• The LX3 is also not as compact as the GRD 3, especially because of the protruding lens.
  • Has been out for a while and may be due for replacement soon.
  • I would have liked to check out the manual focus capability - given that this is reportedly quite usable on GF1, it may also be good on the LX3.
Olympus EP1
  • Reports of very poor AF out me off. Also the pancake lens is not fast enough.
  • Most of what I have said about the GF1 also applies to this one.
Canon G10/G11
  • I tried the G10 at a shop. Build quality seemed great.
  • The zoom is slow and the AF is slow as well. G11 has the same zoom; hopefully they have improved AF performance.
  • I like the fact that the lens retracts in the body, which means that although the body is relatively large, this may be more pocket-able than LX3. Need a side by side comparison to be sure.
  • According to dxomark, high ISO performance is better than LX3.
  • The slow lens and the slow AF put me off. Also, the manual focus mode is useless as the zoomed image is a joke.
Canon S90
  • Seems perfect on paper, but lens is too slow at the long end.
  • Looking at the specs, I have the impression that the lens quality will not match that of the G11. And the G11 itself doesn't have the perfect lens.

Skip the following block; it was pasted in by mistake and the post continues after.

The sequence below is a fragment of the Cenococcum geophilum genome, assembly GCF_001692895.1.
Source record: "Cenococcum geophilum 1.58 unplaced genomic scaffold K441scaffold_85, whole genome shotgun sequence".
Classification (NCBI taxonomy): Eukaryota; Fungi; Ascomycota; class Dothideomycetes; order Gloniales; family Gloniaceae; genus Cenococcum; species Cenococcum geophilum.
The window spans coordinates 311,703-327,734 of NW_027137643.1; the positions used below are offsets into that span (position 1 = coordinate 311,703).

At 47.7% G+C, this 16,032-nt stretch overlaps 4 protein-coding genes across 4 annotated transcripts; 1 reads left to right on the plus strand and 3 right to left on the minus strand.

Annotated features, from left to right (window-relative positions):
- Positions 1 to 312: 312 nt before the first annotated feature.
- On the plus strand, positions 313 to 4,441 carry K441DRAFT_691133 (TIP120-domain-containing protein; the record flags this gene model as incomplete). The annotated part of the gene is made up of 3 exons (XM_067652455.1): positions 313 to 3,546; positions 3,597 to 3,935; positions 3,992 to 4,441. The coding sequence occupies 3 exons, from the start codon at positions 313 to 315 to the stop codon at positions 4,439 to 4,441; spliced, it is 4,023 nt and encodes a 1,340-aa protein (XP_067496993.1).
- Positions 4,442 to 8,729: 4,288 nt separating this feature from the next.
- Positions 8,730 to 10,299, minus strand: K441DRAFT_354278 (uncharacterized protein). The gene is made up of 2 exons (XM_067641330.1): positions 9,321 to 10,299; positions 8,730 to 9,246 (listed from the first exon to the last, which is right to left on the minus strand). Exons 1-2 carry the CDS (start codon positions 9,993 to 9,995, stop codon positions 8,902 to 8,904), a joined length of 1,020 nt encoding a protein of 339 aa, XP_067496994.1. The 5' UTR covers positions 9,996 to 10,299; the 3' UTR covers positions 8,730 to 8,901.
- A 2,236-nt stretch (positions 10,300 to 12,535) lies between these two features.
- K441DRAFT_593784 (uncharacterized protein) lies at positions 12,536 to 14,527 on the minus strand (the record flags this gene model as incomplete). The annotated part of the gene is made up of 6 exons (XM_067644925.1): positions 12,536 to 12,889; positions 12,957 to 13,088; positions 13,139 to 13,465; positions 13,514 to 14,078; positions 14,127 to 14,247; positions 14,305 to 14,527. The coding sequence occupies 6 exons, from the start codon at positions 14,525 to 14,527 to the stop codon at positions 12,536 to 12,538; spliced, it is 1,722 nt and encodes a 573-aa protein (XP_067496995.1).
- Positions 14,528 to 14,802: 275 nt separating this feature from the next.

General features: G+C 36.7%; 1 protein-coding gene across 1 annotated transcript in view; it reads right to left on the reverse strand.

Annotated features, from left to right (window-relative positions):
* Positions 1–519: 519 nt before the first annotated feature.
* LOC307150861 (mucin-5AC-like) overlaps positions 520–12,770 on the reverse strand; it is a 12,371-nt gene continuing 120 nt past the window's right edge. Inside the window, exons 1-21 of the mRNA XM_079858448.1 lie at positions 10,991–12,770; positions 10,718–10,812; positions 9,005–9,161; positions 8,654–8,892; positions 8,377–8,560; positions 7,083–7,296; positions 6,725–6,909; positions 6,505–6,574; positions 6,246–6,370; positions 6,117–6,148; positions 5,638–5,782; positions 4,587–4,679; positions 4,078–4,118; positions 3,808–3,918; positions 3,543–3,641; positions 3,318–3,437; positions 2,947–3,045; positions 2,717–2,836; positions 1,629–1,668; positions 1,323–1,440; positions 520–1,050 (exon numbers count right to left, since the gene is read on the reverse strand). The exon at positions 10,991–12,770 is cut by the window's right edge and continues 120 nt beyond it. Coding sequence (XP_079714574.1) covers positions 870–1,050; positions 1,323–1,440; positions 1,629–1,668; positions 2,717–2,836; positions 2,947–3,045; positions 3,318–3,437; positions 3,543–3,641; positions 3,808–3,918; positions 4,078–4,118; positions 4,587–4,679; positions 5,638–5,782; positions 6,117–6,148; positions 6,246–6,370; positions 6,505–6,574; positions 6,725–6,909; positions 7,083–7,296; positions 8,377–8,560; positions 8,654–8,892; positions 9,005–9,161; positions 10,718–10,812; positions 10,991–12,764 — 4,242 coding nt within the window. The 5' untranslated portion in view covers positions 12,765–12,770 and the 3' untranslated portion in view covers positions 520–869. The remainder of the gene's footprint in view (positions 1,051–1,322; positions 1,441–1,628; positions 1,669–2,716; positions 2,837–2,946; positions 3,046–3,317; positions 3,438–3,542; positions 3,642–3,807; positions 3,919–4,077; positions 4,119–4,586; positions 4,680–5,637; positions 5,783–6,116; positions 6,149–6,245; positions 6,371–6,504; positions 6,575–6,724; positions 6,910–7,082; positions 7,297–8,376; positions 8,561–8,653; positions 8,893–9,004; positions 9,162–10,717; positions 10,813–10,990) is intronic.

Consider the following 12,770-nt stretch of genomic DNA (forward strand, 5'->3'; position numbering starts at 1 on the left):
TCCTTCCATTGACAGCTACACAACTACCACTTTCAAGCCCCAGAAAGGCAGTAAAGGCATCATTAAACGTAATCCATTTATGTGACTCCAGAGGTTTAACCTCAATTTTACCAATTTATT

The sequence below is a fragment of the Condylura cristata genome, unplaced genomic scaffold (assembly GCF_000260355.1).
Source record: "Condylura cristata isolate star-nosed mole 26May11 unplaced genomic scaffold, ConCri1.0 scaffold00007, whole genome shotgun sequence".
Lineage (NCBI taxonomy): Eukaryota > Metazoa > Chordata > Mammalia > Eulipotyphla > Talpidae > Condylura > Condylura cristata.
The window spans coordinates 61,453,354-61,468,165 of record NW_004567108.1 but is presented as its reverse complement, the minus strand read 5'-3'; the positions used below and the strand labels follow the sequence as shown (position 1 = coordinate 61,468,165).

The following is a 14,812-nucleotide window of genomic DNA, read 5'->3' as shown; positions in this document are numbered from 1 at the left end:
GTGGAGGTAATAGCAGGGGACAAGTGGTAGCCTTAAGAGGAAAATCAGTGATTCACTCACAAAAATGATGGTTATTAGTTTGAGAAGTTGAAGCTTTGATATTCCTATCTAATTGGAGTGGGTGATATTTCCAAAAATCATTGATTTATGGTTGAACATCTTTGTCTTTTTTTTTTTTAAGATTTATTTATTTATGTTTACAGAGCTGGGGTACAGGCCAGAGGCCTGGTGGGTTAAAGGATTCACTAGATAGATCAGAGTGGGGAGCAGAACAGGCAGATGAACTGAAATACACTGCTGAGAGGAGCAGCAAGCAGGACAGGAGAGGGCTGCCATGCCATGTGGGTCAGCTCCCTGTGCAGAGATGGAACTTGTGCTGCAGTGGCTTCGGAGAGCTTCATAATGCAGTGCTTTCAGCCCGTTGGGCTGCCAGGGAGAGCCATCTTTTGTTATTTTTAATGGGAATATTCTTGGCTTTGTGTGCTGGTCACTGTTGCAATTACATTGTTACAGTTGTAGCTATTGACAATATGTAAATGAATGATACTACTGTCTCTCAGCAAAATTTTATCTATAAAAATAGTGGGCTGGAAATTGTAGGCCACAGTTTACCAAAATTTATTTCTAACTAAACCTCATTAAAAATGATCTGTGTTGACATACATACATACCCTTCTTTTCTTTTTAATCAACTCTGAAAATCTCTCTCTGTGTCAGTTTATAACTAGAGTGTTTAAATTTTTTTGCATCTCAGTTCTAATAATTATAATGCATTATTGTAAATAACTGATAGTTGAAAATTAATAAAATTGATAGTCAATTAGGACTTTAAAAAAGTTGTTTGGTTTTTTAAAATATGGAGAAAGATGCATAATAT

Leica X1
  • This one is way too expensive for what it is. For the same price one can get a used M8. I can't see why anyone would buy this camera; I think Leica should have retained the M8 as a cheaper alternative to M9, rather than introducing this camera.
  • LCD appears to be very low resolution, so MF will be useless.
  • Leica claims to build this but specs seem close to that of GF1. I do hope that the AF is good, because if it isn't, then this will be a total waste of money.
  • Only for Leicaphiles who want anything branded Leica. I own and love Leica stuff, but am not blindly in love.
Sigma DP1/DP2
  • Reports of very poor AF put me off.
  • Image quality is reportedly smashing at low ISOs.
  • The fixed lens is quite slow - Sigma should put in a faster lens given that foveon sensor is not the best in low light performance. But I guess this would have made the size bigger.
  • Sigma do not appear to have a very good reputation when it comes to quality control.
Ricoh GRD 3
  • The main attractions were the lens, the relatively good high ISO performance, and the size.
  • The lens seems of high quality - no coma, sharp to the edges (comparatively speaking), very little color fringing or chromatic aberration. The fact that part of it moves aside when it is retracted bothers me - I hope the assembly and the mechanism is precise enough to provide the performance that Ricoh claims.
  • Smallest of the lot, closest to being pocketable.
  • What bothered me most was the lack of a zoom. But then the size wouldn't be what it is, and the quality of the lens would be compromised.
  • The lens is fast, which should help in low light shooting.
  • I think it is too expensive, but couldn't wait for the prices to drop
Well, these were my thoughts before I made the purchase. Now I am going to find out whether I made the right choice!